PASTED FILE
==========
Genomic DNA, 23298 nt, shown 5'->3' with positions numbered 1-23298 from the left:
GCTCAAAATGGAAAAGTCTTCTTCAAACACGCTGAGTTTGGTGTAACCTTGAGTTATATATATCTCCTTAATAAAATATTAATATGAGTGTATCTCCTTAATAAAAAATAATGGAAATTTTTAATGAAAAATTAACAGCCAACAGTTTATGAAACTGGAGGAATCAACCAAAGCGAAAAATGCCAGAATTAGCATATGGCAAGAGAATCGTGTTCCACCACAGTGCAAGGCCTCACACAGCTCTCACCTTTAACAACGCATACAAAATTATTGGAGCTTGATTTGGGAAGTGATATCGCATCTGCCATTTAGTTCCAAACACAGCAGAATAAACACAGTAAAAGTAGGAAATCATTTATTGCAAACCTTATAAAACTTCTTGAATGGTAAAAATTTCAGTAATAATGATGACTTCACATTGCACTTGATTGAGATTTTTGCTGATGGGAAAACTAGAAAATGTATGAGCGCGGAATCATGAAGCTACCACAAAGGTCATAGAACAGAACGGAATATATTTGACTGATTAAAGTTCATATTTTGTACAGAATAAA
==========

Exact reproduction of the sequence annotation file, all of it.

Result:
Genomic DNA, 23298 nt, shown 5'->3' with positions numbered 1-23298 from the left:
GCTCAAAATGGAAAAGTCTTCTTCAAACACGCTGAGTTTGGTGTAACCTTGAGTTATATATATCTCCTTAATAAAATATTAATATGAGTGTATCTCCTTAATAAAAAATAATGGAAATTTTTAATGAAAAATTAACAGCCAACAGTTTATGAAACTGGAGGAATCAACCAAAGCGAAAAATGCCAGAATTAGCATATGGCAAGAGAATCGTGTTCCACCACAGTGCAAGGCCTCACACAGCTCTCACCTTTAACAACGCATACAAAATTATTGGAGCTTGATTTGGGAAGTGATATCGCATCTGCCATTTAGTTCCAAACACAGCAGAATAAACACAGTAAAAGTAGGAAATCATTTATTGCAAACCTTATAAAACTTCTTGAATGGTAAAAATTTCAGTAATAATGATGACTTCACATTGCACTTGATTGAGATTTTTGCTGATGGGAAAACTAGAAAATGTATGAGCGCGGAATCATGAAGCTACCACAAAGGTCATAGAACAGAACGGAATATATTTGACTGATTAAAGTTCATATTTTGTACAGAATAAA